The Government has released its climate change strategy, setting out its approach to how it will deliver on New Zealand’s climate goals. AgResearch chief scientist Axel Heiser gave his reaction, as follows: 

"The Government’s climate strategy(external link) released today rightly points out that the effects of climate change are already being felt. This is evident in the frequency of drought and severe weather events that have impacted the agriculture sector and rural communities.

New Zealand’s primary sector remains the backbone of the New Zealand economy and given it is exposed to the effects of climate change, I agree wholeheartedly with the sentiment that we need to be working together to reduce those impacts.

Adapting to a changing climate will be critical for our farmers and growers. They will need to be supported to evolve or transition over time to methods and practices that fit the climate they operate in, and what the changing global need is.

Importantly, the strategy also notes that we need to think long-term, which is where sustained investment into research for the agriculture industry is so critical.

Right now there are limited options available to farmers to reduce their greenhouse gas emissions without cutting livestock numbers and putting their profitability at risk.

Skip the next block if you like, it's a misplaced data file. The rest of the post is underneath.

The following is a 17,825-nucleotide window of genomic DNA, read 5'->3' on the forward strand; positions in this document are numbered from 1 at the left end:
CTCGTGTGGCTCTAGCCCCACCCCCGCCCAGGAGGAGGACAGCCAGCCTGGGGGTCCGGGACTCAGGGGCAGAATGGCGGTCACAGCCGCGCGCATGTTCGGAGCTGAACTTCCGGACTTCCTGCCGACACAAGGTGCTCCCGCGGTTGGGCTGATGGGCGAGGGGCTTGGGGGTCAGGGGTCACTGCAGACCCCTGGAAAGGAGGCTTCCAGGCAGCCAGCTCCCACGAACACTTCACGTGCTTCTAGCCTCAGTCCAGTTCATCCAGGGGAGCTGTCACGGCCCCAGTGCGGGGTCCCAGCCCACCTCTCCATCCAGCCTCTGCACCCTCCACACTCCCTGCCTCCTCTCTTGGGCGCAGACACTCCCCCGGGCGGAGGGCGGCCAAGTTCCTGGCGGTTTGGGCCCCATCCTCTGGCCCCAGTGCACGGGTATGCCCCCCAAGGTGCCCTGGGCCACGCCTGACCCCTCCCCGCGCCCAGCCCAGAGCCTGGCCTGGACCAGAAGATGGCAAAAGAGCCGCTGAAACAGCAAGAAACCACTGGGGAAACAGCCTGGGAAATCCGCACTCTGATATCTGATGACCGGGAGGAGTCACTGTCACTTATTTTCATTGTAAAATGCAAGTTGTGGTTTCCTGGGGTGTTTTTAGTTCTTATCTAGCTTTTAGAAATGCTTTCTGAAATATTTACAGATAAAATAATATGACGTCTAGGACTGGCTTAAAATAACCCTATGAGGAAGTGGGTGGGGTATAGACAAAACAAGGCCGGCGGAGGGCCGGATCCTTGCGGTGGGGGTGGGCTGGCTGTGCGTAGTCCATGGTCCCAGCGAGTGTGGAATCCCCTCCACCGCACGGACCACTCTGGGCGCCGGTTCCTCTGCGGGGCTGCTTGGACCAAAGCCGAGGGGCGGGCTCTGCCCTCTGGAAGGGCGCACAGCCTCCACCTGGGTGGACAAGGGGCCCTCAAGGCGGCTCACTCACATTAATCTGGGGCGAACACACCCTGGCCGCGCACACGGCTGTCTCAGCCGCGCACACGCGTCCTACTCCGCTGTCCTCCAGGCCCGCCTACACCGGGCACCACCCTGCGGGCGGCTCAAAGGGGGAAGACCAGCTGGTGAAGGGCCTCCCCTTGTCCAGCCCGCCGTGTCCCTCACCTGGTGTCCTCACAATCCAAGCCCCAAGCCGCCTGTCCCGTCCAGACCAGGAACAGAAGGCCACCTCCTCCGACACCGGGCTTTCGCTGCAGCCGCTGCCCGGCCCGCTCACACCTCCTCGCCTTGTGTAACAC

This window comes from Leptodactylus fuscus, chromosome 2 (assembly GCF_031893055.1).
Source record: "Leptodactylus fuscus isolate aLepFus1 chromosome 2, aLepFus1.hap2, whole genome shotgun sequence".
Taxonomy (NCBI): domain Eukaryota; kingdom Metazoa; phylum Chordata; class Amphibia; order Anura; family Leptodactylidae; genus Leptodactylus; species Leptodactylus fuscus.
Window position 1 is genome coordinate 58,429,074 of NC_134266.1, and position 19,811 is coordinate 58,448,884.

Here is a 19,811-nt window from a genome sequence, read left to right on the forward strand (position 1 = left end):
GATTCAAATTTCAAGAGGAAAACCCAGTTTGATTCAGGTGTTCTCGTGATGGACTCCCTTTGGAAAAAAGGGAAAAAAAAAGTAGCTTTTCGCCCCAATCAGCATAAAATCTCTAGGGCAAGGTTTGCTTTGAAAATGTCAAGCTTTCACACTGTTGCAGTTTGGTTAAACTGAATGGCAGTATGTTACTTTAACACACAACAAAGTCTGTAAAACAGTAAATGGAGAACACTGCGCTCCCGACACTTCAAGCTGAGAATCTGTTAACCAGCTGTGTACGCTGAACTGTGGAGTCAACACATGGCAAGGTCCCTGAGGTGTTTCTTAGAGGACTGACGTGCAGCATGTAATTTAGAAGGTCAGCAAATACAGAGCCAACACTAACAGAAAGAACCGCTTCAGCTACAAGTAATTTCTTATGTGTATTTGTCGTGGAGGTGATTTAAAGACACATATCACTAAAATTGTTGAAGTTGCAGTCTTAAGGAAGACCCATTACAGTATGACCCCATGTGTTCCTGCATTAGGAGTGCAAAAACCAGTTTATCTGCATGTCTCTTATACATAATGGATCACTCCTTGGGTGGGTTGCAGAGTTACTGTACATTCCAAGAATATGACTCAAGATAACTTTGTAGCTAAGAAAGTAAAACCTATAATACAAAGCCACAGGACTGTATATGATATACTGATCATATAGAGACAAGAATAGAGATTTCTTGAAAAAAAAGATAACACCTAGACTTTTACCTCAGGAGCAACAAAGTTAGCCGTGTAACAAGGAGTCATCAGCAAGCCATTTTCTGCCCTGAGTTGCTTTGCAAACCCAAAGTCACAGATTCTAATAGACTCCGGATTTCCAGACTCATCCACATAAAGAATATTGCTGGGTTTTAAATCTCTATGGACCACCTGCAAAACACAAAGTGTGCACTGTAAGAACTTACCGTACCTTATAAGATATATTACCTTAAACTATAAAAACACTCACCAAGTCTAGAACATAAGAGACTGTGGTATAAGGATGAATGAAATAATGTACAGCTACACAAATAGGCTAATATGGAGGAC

The strategy speaks about the need for technology to lower emissions while lifting productivity. We have evidence this is possible in AgResearch’s work with the sheep industry to breed lower methane emitting animals. Breeders who have already embraced this approach, based on the research, are telling us that they can produce animals that are both productive and less of a burden on the climate.

That longer term commitment is needed in the research and development of tools such as modified pasture, and methane reducing feed additives or vaccines, which are complex and take time. Overseas, greenhouse gas mitigation options are being developed but they won’t necessarily be suited for use in New Zealand’s unique pasture-based farm systems."

**Further science commentary on the climate strategy can be found here(external link)** 

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